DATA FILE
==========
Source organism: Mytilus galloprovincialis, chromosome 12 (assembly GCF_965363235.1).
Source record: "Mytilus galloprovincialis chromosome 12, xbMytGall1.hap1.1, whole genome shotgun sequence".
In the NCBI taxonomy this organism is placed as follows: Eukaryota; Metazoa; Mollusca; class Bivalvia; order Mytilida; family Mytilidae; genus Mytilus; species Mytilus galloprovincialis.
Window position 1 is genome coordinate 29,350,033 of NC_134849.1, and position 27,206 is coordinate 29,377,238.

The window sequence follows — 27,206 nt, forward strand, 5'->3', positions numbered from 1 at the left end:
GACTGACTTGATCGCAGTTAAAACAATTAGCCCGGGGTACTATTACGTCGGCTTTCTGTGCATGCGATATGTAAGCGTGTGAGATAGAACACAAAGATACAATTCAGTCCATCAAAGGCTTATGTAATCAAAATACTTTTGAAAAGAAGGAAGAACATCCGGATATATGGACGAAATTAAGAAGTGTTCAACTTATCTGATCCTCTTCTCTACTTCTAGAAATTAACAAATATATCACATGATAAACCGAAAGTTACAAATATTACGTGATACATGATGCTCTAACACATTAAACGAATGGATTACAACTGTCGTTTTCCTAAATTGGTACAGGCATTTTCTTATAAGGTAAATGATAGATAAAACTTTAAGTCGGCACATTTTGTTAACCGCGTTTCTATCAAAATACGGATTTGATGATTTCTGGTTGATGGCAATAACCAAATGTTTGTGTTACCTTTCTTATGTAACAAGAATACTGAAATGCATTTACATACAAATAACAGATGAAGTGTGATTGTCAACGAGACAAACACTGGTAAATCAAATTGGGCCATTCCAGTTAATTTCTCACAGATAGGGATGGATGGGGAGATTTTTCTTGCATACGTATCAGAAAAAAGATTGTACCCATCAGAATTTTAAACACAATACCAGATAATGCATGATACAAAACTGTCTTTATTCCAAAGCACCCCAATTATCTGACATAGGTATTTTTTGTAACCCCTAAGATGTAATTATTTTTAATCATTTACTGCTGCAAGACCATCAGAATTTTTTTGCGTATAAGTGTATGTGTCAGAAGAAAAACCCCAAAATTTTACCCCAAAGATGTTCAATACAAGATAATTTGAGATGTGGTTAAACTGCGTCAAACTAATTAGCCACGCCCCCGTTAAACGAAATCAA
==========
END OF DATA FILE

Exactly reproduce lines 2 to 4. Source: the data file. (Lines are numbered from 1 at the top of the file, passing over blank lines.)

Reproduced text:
Source record: "Mytilus galloprovincialis chromosome 12, xbMytGall1.hap1.1, whole genome shotgun sequence".
In the NCBI taxonomy this organism is placed as follows: Eukaryota; Metazoa; Mollusca; class Bivalvia; order Mytilida; family Mytilidae; genus Mytilus; species Mytilus galloprovincialis.
Window position 1 is genome coordinate 29,350,033 of NC_134849.1, and position 27,206 is coordinate 29,377,238.